August 2019 | Insights From the CEO
Years ago, when a reporter asked Mike Tyson if he was worried about the upcoming match with Evander Holyfield and his opponent’s strategy, the heavyweight boxing champion responded, “Everyone has a plan until they get punched in the mouth.”
While Tyson presumably was speaking literally, his statement provides a great metaphor for what happens regularly to those who oversee and manage the construction of large, capital-intensive, non-repeatable (site-specific), real estate development projects. They figuratively get punched in the mouth whenever something arises that wasn’t accounted for in the original project budget (the “plan”) but will affect the actual cost to complete the office tower, stadium, shopping center or whatever structure is being built.
We all know that these “punches” are a frequent reality of construction – stuff happens – so it’s important for our clients to know how to manage when they get hit, so to speak. The leading practice is to determine as soon as possible what a project will really cost to finish, regardless of the budget or pro forma. RealFoundations calls the practice “anticipated cost philosophy,” or ACP, although others may refer to it as “anticipated cost reporting” and “anticipated cost methodology.”
If a company stays in the development game long enough to survive and become profitable, its construction teams have done a good job of anticipating the variances between budgets and actual costs and are using some version of this approach and the methods that go with it. The senior executives running the company also have done a good job of holding their construction teams accountable for anticipating and communicating expected final costs.
ACP has always been and will continue to be important, and at RealFoundations we’ve always made this a priority to discuss with our clients and encourage them to apply it with discipline and rigor to their projects. But there’s particular urgency today in having these conversations due to the emergence in the post-recession era of a new group of developers.
This group includes a growing number of investment management companies (for example, firms serving pension funds) that historically have steered clients to put their money into existing, occupied properties with predictable operating costs and revenue but without the financial risks inherent in building a structure from scratch. In recent years, though, as real estate has ascended in popularity as an asset class, there’s been a shortage of properties for such investment, so these managers have turned their focus toward development to create more inventory. While experienced in real estate operations and management for investor portfolios, they just don’t have comparable background and know-how in building from the ground up.
What is ACP and How Does it Work?
ACP is based on several important realities of real estate development:
A budget has a limited shelf life – once a project starts, it loses its primacy as the real holder of current cost information very quickly.
The people who develop the budget are rarely the same people responsible for cost once a project starts.
The best sources for anticipating costs for project completion are the people actually building the project, e.g., the general contractor, construction manager, project manager and/or trades.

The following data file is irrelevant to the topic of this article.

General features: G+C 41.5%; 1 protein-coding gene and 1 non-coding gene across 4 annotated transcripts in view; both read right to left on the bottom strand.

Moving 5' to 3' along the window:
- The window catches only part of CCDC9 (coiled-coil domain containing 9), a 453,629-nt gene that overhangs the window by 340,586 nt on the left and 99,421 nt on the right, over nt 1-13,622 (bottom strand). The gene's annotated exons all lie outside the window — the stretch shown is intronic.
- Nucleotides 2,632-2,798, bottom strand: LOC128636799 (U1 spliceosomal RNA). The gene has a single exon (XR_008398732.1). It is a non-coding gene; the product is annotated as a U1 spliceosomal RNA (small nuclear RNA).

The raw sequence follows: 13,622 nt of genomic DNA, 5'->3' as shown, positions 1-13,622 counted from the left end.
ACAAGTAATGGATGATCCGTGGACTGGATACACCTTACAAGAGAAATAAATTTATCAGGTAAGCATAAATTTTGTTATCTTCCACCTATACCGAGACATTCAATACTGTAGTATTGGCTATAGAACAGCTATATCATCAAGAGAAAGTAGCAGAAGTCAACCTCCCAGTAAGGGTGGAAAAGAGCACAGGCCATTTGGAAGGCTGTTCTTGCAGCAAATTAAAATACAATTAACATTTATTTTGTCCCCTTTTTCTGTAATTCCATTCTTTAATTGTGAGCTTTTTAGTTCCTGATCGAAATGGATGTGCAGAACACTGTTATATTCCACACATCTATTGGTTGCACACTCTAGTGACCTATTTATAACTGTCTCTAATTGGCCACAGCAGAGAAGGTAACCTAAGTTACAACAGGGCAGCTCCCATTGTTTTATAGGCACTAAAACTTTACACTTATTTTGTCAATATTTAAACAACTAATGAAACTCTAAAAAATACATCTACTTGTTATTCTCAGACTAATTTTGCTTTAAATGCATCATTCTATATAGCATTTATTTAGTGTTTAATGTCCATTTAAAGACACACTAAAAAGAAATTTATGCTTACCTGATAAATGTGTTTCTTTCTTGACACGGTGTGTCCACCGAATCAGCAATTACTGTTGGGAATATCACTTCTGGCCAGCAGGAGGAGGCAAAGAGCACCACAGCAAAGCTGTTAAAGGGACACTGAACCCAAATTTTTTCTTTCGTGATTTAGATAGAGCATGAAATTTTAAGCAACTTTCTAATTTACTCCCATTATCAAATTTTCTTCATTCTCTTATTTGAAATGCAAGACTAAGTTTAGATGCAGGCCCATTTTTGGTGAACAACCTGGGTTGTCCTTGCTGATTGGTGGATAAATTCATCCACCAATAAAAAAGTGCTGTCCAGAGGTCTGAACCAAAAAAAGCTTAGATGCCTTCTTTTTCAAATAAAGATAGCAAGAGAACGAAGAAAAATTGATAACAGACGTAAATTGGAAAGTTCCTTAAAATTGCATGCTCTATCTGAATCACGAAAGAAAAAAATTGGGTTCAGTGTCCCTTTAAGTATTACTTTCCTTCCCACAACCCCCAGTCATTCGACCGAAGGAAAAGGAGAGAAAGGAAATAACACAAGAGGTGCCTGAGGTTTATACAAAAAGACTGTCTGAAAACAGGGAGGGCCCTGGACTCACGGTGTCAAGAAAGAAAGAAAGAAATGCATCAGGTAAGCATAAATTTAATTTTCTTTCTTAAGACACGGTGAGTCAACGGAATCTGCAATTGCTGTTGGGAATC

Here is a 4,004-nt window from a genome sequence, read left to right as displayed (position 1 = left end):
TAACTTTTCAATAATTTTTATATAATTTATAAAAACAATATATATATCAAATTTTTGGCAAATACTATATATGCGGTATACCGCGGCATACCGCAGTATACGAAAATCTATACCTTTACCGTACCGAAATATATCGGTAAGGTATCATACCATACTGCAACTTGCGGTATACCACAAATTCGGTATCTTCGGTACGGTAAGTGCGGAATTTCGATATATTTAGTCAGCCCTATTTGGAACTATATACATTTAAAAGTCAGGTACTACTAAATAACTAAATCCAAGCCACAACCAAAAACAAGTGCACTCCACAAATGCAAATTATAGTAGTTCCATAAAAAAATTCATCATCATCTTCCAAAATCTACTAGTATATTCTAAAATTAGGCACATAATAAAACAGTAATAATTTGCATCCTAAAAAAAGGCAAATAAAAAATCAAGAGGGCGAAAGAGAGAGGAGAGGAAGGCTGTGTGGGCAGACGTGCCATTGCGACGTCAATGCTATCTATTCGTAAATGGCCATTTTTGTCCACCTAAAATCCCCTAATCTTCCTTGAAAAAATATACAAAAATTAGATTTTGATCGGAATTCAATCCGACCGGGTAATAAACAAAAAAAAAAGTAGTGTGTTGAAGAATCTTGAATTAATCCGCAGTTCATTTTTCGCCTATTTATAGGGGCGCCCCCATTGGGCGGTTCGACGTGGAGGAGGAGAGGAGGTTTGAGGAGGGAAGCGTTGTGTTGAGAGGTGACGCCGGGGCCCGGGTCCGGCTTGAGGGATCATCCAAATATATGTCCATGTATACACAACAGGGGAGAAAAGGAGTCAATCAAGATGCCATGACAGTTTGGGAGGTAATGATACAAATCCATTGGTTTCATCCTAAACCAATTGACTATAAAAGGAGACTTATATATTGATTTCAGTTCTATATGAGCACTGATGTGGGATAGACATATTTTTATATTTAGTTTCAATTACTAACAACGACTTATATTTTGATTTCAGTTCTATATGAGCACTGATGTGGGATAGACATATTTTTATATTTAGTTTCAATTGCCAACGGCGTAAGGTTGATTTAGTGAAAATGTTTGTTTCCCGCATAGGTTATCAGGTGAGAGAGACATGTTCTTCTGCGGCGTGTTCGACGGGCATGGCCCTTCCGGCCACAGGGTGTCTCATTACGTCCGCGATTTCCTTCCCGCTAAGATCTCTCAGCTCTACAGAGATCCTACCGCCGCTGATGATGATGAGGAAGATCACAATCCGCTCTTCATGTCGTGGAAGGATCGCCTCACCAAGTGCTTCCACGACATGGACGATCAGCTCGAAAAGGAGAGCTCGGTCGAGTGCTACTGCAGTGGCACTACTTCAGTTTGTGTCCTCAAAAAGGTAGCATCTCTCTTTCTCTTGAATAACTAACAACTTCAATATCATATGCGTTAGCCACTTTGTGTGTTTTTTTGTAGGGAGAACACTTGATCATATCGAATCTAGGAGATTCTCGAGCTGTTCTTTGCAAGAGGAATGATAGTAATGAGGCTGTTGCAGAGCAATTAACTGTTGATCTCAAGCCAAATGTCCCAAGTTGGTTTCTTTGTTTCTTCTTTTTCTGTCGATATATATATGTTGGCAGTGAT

It’s also important to remember that the method of creating a budget before a project starts is structurally different than the method of forecasting the final or anticipated costs while a project is active.
A budget is based on an estimating process that treats a building like an erector set. It takes a building apart and prices the physical components based on prior experience and knowledge – X square feet of drywall, Y square feet of floor tile, Z tons of structural steel, etc.
But once a project starts, then time and unforeseen developments become primary cost factors.
Because of that difference, it is useful to clearly delineate the two processes. The budget is the best possible pre-construction estimate of cost but once construction is underway, it should be put aside and only used as a benchmark. At this point, the anticipated cost process should kick in and forecast actual costs from scratch. Anticipated costing arguably is a variant of zero-based budgeting (ZBB).
Investopedia defines ZBB as follows: “Traditional budgeting calls for incremental increases over previous budgets, such as a 2% increase in spending, as opposed to a justification of both old and new expenses, as called for with zero-based budgeting. Traditional budgeting analyzes only new expenditures, while ZBB starts from zero and calls for a justification of old, recurring expenses in addition to new expenditures. Zero-based budgeting aims to put the onus on managers to justify expenses and .aims to drive value for an organization by optimizing costs and not just revenue.”
The only reason to change the budget after construction begins is if there is a physical change in scope, e.g., the developer/owner decides to put marble in the bathrooms or add a floor to the building. The budget should not get changed whenever something cost more or less than originally estimated.
As soon as construction starts, the general contractor or construction or project manager starts the anticipated cost process.
S/he declares what s/he believes the anticipated final cost of an element will be (trade, cost code, etc.). Often, this will be the same as the budget but sometimes it will be different because s/he now knows something that wasn’t known when the budget was developed.
Then as s/he buys out each trade, s/he records the pending trade contract and estimates the anticipated final cost and decides whether there’s a need to spend anything more to finish the trade or whether all work required is included in the scope of the contract. If it’s all included, then the anticipated cost is now $0.00 for that trade.
However, s/he may not know every last thing to include in the scope of a trade contract, e.g., there may be uncertainty about whether a specific contractor is available for certain work or the possibility of another project scope change that would require extra paper work, etc. If, at that moment and to the best of one's knowledge, s/he knows there will be an additional spend to finish that trade, then her/his estimate of that cost goes into the anticipated cost column of the Cost to Complete Report. Even if this number is a guesstimate, a guesstimate is better than a complete surprise days, weeks or months later when the actual cost may be known. The same applies if a lower cost is anticipated – that’s equally important to know.